Mexico’s Supreme Court upholds abortion rights nationwide, paving way for federal access


By Gabriella Borter

MEXICO CITY (Reuters) – Mexico’s Supreme Court on Wednesday struck down a federal law criminalizing abortion, reaffirming an earlier ruling that criminal penalties for abortion were unconstitutional and allowing the federal healthcare system to provide services.

Mexico’s highest court, which consists of eleven justices, declared that criminal penalties for abortion were unconstitutional in 2021, but the ruling only applied to the northern state of Coahuila, where that case originated.

Since then, the country’s 32 states and the federal government have been slow to repeal their penal codes accordingly.

On Wednesday, the court sided with abortion rights groups in a challenge to the federal penal code and declared that the section of the national law that criminalized abortion could no longer take effect.

The ruling opens the door for the federal healthcare system to provide abortions, which could become increasingly important as Mexico mulls centralizing healthcare services, abortion rights advocates say.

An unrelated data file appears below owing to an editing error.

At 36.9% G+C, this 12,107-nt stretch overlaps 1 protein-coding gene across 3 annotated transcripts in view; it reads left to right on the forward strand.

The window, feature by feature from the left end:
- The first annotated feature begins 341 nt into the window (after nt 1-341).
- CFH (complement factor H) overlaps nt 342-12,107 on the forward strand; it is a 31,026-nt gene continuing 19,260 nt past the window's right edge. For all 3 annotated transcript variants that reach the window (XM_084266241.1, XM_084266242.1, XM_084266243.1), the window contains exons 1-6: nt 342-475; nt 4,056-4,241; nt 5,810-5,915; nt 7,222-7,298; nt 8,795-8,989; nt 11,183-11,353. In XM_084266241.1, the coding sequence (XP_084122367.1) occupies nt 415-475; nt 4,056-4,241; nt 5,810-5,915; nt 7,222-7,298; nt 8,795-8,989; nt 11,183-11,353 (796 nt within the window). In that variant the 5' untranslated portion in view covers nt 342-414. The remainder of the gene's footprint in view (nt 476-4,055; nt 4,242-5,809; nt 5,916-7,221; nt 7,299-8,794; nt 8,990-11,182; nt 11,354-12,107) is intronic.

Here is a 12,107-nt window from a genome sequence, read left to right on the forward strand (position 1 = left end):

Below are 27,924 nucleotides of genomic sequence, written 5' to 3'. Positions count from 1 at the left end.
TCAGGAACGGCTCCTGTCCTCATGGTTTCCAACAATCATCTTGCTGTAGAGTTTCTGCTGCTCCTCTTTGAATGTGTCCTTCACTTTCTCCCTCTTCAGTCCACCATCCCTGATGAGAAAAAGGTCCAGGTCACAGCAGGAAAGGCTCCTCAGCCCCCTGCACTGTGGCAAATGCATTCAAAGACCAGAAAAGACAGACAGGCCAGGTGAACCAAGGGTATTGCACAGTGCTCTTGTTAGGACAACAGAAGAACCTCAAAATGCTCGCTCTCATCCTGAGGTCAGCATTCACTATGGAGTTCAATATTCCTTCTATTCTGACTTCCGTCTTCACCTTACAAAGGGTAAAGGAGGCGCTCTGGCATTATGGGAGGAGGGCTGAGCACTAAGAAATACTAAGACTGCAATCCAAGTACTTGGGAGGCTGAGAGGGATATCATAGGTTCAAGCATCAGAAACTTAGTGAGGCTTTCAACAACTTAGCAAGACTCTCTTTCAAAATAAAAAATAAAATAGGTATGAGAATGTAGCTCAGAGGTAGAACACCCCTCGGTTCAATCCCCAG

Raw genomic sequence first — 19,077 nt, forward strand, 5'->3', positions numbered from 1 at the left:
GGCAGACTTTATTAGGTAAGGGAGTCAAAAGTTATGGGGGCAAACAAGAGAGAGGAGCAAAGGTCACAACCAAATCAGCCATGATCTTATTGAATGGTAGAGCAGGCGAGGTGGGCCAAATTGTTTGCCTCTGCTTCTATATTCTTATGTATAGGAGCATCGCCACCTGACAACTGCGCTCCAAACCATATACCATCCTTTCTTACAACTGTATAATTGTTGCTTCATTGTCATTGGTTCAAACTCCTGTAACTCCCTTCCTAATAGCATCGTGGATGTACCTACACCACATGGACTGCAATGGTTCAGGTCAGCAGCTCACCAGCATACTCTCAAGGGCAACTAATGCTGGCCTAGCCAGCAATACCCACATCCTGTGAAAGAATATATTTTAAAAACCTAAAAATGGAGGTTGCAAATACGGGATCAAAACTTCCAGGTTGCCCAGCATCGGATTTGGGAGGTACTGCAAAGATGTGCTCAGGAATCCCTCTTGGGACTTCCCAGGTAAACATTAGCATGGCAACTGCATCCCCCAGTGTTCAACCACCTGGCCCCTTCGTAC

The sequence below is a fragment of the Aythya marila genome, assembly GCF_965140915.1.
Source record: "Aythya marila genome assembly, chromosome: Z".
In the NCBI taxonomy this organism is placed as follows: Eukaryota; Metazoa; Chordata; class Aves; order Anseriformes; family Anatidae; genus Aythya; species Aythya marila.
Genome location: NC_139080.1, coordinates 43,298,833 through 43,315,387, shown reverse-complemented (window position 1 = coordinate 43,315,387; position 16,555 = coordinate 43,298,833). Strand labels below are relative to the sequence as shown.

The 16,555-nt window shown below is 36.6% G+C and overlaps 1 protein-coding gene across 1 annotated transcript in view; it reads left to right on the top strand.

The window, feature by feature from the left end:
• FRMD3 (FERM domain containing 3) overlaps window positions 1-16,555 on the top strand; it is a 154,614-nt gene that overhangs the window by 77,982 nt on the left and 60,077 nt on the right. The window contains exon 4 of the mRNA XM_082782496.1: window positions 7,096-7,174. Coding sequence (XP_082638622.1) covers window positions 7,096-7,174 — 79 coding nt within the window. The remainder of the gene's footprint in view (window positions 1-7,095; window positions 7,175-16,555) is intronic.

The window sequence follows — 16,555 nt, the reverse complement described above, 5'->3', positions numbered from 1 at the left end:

The abortion rights legal advocacy group that brought the case celebrated the decision in a post on X, formerly known as Twitter.

“With this decision of the Supreme Court of Justice of the Nation, federal health institutions in the whole country will have to offer abortion services to women and people of gestational capacity who request it,” said the Information Group on Reproductive Choice known as GIRE in Spanish.

A representative for the National Secretary of Health, which oversees federal health services, did not immediately return a request for comment.

Aguascalientes became the twelfth Mexican state to decriminalize abortion last month when the Supreme Court sided with GIRE in a similar challenge to that state’s penal code.

(Reporting by Gabriella Borter; Editing by Aurora Ellis)

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